“…[W]e’re hoping that [this ACT program] really will balance things out for all kids and give them the skills necessary to help them attain those scores,” he continued. “Now once they attain those scores, those scores translate into…money, because [that’s how students can qualify for] merit-based scholarships.”

Another initiative is the introduction of affinity groups where students have the space to get support and talk.

“…[E]veryone needs safe spaces where they feel that they can talk and get support, Houchins said. “And so no matter where you’re from – your background, your economic status, your race, your religion, your identity – we need to have spaces where people feel like they get support.”

Amnesty International and the student health and wellness committee has also been active in encouraging inclusion in the community.

“Amnesty International has been working really hard on two things this year,” sophomore Greg Perryman wrote. “…One being getting the Voice podcast off the ground with the Beachcomber as a means to share diverse voices,”

“We have also been doing research on study skills and how Beachwood can improve on empowering people with the necessary study skills,” he added. “We are looking at the data specifically from the perspective of knocking down barriers that perpetuate the achievement gap and hope to deliver our results and recommendations in the near future.”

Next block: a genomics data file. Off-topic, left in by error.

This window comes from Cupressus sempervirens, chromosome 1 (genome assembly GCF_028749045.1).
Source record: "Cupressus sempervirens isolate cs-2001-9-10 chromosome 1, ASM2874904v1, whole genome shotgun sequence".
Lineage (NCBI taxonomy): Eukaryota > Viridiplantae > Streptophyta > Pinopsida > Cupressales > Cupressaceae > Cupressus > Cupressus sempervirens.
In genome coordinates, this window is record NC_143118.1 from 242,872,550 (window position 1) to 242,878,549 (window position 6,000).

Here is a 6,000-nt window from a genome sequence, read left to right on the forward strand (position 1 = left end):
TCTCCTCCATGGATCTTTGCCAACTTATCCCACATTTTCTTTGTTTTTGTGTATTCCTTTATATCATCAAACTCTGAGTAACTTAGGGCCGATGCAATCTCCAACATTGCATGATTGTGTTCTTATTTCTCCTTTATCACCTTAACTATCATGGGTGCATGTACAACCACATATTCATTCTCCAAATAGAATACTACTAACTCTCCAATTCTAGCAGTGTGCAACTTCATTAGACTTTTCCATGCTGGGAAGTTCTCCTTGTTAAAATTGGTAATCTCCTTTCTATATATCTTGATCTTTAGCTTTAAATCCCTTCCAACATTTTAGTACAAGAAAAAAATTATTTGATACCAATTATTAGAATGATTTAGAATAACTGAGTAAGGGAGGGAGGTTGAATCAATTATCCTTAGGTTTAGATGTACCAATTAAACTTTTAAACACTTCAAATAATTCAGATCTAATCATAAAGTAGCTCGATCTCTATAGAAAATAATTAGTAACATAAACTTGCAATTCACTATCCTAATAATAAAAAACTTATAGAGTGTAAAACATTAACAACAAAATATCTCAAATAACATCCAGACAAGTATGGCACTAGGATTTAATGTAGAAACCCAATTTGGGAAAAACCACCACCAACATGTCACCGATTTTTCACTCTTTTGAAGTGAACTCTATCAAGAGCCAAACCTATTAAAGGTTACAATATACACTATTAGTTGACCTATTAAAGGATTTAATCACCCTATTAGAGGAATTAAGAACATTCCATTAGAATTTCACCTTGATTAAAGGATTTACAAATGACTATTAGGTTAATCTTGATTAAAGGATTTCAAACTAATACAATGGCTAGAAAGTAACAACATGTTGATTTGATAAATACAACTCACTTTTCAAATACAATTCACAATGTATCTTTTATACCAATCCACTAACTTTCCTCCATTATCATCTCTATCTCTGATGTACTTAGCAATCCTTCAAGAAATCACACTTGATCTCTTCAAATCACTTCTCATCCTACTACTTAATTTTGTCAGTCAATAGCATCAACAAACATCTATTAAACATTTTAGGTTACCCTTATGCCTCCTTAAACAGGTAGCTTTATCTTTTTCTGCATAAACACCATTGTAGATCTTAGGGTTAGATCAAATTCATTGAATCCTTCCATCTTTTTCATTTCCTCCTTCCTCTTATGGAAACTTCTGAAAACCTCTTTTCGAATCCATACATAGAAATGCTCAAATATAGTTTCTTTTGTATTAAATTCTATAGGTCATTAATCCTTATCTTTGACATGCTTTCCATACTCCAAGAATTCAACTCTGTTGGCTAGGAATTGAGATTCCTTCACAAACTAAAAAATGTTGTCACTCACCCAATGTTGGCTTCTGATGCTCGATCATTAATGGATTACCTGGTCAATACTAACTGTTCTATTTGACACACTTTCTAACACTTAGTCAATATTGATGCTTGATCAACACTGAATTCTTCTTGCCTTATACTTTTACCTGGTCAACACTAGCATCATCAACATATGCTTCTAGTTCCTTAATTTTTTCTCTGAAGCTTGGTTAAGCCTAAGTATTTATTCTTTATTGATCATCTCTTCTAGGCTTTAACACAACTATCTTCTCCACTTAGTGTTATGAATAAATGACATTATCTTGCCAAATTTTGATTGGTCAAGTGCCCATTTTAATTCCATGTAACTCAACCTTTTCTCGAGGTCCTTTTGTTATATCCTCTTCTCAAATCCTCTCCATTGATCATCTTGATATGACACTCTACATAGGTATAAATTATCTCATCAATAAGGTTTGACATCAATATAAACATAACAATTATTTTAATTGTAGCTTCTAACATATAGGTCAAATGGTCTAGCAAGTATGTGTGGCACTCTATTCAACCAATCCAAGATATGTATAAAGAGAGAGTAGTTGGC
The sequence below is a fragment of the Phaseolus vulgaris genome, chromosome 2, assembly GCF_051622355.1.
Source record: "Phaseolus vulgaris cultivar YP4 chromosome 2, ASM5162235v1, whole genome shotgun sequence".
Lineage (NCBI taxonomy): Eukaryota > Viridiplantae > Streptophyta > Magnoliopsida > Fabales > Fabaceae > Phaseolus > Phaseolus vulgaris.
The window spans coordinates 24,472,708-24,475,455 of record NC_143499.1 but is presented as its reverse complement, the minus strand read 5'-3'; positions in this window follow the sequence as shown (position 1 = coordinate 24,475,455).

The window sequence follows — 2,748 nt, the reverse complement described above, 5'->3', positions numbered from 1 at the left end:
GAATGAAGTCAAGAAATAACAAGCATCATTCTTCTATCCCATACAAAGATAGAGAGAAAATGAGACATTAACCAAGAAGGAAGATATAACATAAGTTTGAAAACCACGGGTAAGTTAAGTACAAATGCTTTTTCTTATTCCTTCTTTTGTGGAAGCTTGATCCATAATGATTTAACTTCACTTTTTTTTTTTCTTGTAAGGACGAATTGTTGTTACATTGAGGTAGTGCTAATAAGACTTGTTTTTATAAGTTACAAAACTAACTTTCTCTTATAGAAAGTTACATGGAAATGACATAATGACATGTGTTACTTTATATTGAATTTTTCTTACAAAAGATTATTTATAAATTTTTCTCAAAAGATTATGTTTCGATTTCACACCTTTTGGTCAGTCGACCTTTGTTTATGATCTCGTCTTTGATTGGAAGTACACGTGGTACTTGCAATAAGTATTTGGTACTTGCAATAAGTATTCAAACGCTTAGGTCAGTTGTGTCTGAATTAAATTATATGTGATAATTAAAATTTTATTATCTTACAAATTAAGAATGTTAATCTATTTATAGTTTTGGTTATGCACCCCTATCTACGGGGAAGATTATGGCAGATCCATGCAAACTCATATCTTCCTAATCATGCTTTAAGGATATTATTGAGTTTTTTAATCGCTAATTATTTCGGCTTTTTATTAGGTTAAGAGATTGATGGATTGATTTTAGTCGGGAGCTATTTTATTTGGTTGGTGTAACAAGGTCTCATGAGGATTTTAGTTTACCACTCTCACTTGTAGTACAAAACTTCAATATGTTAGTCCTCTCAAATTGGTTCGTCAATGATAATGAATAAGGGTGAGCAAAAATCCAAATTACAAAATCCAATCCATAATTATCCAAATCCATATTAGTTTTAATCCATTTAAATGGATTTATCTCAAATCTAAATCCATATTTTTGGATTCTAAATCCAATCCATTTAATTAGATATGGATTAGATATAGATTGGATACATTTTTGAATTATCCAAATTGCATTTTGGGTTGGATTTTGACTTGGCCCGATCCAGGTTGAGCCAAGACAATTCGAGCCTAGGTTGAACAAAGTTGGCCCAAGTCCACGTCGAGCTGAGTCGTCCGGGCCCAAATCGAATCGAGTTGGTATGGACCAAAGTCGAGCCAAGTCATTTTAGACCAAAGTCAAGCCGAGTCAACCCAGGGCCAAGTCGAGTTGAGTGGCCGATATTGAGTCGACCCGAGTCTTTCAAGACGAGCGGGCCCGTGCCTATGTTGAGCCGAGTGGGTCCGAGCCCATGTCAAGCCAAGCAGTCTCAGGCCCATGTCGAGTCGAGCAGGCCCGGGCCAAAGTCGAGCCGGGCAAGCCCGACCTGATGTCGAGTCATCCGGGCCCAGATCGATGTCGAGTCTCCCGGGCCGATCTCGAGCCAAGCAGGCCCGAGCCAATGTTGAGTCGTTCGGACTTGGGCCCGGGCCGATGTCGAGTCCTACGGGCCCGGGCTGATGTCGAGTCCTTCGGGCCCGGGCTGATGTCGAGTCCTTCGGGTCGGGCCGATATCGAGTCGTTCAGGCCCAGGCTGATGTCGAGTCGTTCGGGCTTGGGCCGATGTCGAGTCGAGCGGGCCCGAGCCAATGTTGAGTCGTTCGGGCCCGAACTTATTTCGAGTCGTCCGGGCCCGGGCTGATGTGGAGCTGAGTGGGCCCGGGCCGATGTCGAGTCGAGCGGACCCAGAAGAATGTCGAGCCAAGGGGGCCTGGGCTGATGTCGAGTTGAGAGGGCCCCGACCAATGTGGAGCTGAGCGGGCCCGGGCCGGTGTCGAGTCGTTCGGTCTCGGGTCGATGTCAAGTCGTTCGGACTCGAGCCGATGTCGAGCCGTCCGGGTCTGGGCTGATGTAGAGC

“[I]n the Student Health and Wellness committee, the new freshman mentorship program we are initiating for the coming school year – while [focusing] on mental and social wellness – [is interconnected] with diversity and inclusion,” Perryman wrote. 

Houchins encourages people to interact with different kinds of people and get to know each other.

“Try to engage with different people, even though it’s awkward and uncomfortable at times…when there are opportunities to work in groups – whether it be in the classroom for a class project…take those opportunities to work with different people and learn from them,” he said. “…[W]hat I’ve noticed in our groups is that people have found connecting points. As different as they may feel they are, they can find a connecting point somewhere. But that only happens through engagement, through actual deep levels of conversations.”

“You’re way deeper than just your appearance…dig deeper to find out more about people…[and] express yourselves,” he added. “…[I]n my classroom that was one of the things I really [hoped] for kids to do. I [tried] to help them find their voices.”

“Most of my fellow students don’t believe they have any power to affect policy, but students have been the ones daring to push the envelope farther and faster, and I look forward to continuing that legacy,” Perryman wrote.

“…[Y]ou just have to be willing to take that extra step of commitment to no longer be passive spectators. Share your perspective and story,” he added. “It will almost surely encourage someone else to do the same.”